Abstract (down) This study demonstrates estimations of economic activities on global, national, and subnational levels using remote sensing data, with a focus on developing economies. It extends a recent statistical framework which uses nighttime lights to estimate official income growth by accounting for agriculture and forestry which emit less or no additional observable nighttime light. The study argues that nighttime lights alone may not explain value-added by agriculture and forestry. By adding land cover data, our framework can be used to estimate economic growth in administrative areas of virtually any size.
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ISSN 0305750X ISBN Medium
Area Expedition Conference
Notes Approved no
Call Number GFZ @ kyba @ Serial 2476
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Author Sung, C. Y., & Kim, Y.-J.
Title Analysis of the Status of Light Pollution and its Potential Effect on Ecosystem of the Deogyusan National Park Type Journal Article
Year 2020 Publication Korean Journal of Environment and Ecology Abbreviated Journal
Volume 34 Issue 1 Pages 63-71
Keywords Conservation; Ecology; Remote Sensing
Abstract (down) This study characterized the spatial and seasonal patterns of light pollution in the Deogyusan National Park and examined the potential effects of light pollution on ecosystems in the park using light intensities derived from VIIRS (Visible Infrared Imaging Radiometer Suite) DNB (Day and Night Band) nightlight images collected in January and August 2018. Results showed that the Muju Deogyusan resort had the greatest light intensity than other sources of light pollution in the park, and light intensity of the resort was much higher in January than in August, suggesting that artificial lights in ski slopes and facilities were the major source of light pollution in the park. An analysis of an urban-natural light pollution gradient along a neighboring urban area through the inside of the park indicated that light radiated from a light pollution source permeated for up to 1km into the adjacent area and contaminated the edge area of the park. Of the legally protected species whose distributions were reported in literature, four mammals (Martes flavigula, Mustela nivalis, Prionailurus bengalensis, Pteromys volans aluco), two birds (Falco subbuteo, Falco tinnunculus), and nine amphibians and reptiles (Onychodactylus koreanus, Hynobius leechii, Karsenia koreana, Rana dybowskii, Rana huanrenensis, Elaphe dione, Rhabdophis tigrinus, Gloydius ussuriensis, Gloydius saxatilis) inhabited light-polluted areas. Of those species inhabiting light-polluted areas, nocturnal species, such as Prionailurus bengalensis and Pteromys volans aluco, in particular, were vulnerable to light pollution. These results implied that protecting ecosystems from light pollution in national parks requires managing nighttime light in the parks and surrounding areas and making a plan to manage nighttime light pollution by taking into account ecological characteristics of wild animals in the parks.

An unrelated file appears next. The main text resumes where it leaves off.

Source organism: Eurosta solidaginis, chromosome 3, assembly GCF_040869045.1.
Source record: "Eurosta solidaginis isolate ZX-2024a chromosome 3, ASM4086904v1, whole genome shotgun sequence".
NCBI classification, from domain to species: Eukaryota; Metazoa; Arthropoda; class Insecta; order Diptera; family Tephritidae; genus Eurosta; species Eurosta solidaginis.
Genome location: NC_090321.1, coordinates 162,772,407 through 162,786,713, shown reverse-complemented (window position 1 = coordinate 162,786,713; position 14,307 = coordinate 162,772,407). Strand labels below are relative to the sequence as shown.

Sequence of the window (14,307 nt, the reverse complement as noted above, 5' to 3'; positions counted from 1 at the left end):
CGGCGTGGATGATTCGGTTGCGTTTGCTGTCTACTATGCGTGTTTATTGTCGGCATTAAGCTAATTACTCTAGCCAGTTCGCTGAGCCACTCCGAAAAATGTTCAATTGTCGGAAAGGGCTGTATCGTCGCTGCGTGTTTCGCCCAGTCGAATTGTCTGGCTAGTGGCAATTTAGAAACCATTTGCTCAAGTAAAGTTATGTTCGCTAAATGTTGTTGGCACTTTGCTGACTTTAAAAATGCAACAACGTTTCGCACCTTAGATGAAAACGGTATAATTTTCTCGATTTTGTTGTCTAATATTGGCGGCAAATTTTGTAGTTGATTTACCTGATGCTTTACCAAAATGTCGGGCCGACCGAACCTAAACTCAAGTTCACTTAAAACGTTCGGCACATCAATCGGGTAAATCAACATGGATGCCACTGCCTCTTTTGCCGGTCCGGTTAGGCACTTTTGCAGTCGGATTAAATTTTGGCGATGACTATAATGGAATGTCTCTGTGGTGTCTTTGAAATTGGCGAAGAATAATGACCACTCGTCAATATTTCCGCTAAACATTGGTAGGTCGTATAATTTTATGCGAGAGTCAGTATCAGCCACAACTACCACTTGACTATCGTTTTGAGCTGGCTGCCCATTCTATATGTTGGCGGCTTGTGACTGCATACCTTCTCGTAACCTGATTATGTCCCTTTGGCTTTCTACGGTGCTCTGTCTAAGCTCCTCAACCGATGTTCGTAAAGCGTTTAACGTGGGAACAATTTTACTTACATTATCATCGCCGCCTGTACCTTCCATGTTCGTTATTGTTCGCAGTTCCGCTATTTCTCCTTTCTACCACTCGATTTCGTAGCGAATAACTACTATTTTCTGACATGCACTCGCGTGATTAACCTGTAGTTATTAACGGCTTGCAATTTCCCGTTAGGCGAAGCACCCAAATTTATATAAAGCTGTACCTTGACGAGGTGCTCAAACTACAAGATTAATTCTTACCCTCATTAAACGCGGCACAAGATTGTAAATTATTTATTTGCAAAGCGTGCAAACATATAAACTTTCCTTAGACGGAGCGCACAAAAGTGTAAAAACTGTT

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Area Expedition Conference
Notes Approved no
Call Number IDA @ intern @ Serial 2948